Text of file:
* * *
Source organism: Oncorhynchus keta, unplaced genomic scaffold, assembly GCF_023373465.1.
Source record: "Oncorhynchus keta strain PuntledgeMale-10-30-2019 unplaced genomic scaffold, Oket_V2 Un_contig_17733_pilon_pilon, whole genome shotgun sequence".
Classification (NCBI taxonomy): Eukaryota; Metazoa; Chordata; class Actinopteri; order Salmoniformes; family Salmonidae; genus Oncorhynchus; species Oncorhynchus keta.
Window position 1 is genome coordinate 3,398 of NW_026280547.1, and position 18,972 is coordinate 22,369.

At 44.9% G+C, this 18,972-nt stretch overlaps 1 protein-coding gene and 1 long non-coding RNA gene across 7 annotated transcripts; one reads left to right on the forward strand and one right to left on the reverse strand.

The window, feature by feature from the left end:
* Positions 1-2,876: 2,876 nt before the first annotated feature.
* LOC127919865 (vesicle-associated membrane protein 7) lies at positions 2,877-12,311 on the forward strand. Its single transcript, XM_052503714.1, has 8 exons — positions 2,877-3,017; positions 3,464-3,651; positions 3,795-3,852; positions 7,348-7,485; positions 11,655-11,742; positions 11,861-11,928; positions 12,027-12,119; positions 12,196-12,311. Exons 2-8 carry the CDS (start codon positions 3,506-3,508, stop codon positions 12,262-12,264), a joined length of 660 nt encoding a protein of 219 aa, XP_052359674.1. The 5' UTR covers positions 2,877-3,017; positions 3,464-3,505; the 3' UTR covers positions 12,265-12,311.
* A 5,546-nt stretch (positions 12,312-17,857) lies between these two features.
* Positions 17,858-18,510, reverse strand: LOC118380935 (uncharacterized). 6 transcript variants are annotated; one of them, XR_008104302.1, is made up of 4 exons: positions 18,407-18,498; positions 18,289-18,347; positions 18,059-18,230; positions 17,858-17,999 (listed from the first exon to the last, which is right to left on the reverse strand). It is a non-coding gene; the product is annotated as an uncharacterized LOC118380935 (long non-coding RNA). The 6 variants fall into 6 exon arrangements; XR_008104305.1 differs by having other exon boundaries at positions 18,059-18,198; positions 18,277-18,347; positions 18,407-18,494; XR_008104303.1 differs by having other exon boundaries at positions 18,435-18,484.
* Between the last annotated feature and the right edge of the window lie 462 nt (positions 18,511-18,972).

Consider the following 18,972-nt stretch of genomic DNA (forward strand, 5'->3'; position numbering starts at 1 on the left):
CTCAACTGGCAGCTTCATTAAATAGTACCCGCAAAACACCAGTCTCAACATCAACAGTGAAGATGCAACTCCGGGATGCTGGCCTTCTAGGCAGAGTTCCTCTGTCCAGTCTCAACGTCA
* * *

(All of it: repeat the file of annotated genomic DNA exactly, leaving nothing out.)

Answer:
Source organism: Oncorhynchus keta, unplaced genomic scaffold, assembly GCF_023373465.1.
Source record: "Oncorhynchus keta strain PuntledgeMale-10-30-2019 unplaced genomic scaffold, Oket_V2 Un_contig_17733_pilon_pilon, whole genome shotgun sequence".
Classification (NCBI taxonomy): Eukaryota; Metazoa; Chordata; class Actinopteri; order Salmoniformes; family Salmonidae; genus Oncorhynchus; species Oncorhynchus keta.
Window position 1 is genome coordinate 3,398 of NW_026280547.1, and position 18,972 is coordinate 22,369.

At 44.9% G+C, this 18,972-nt stretch overlaps 1 protein-coding gene and 1 long non-coding RNA gene across 7 annotated transcripts; one reads left to right on the forward strand and one right to left on the reverse strand.

The window, feature by feature from the left end:
* Positions 1-2,876: 2,876 nt before the first annotated feature.
* LOC127919865 (vesicle-associated membrane protein 7) lies at positions 2,877-12,311 on the forward strand. Its single transcript, XM_052503714.1, has 8 exons — positions 2,877-3,017; positions 3,464-3,651; positions 3,795-3,852; positions 7,348-7,485; positions 11,655-11,742; positions 11,861-11,928; positions 12,027-12,119; positions 12,196-12,311. Exons 2-8 carry the CDS (start codon positions 3,506-3,508, stop codon positions 12,262-12,264), a joined length of 660 nt encoding a protein of 219 aa, XP_052359674.1. The 5' UTR covers positions 2,877-3,017; positions 3,464-3,505; the 3' UTR covers positions 12,265-12,311.
* A 5,546-nt stretch (positions 12,312-17,857) lies between these two features.
* Positions 17,858-18,510, reverse strand: LOC118380935 (uncharacterized). 6 transcript variants are annotated; one of them, XR_008104302.1, is made up of 4 exons: positions 18,407-18,498; positions 18,289-18,347; positions 18,059-18,230; positions 17,858-17,999 (listed from the first exon to the last, which is right to left on the reverse strand). It is a non-coding gene; the product is annotated as an uncharacterized LOC118380935 (long non-coding RNA). The 6 variants fall into 6 exon arrangements; XR_008104305.1 differs by having other exon boundaries at positions 18,059-18,198; positions 18,277-18,347; positions 18,407-18,494; XR_008104303.1 differs by having other exon boundaries at positions 18,435-18,484.
* Between the last annotated feature and the right edge of the window lie 462 nt (positions 18,511-18,972).

Consider the following 18,972-nt stretch of genomic DNA (forward strand, 5'->3'; position numbering starts at 1 on the left):
CTCAACTGGCAGCTTCATTAAATAGTACCCGCAAAACACCAGTCTCAACATCAACAGTGAAGATGCAACTCCGGGATGCTGGCCTTCTAGGCAGAGTTCCTCTGTCCAGTCTCAACGTCA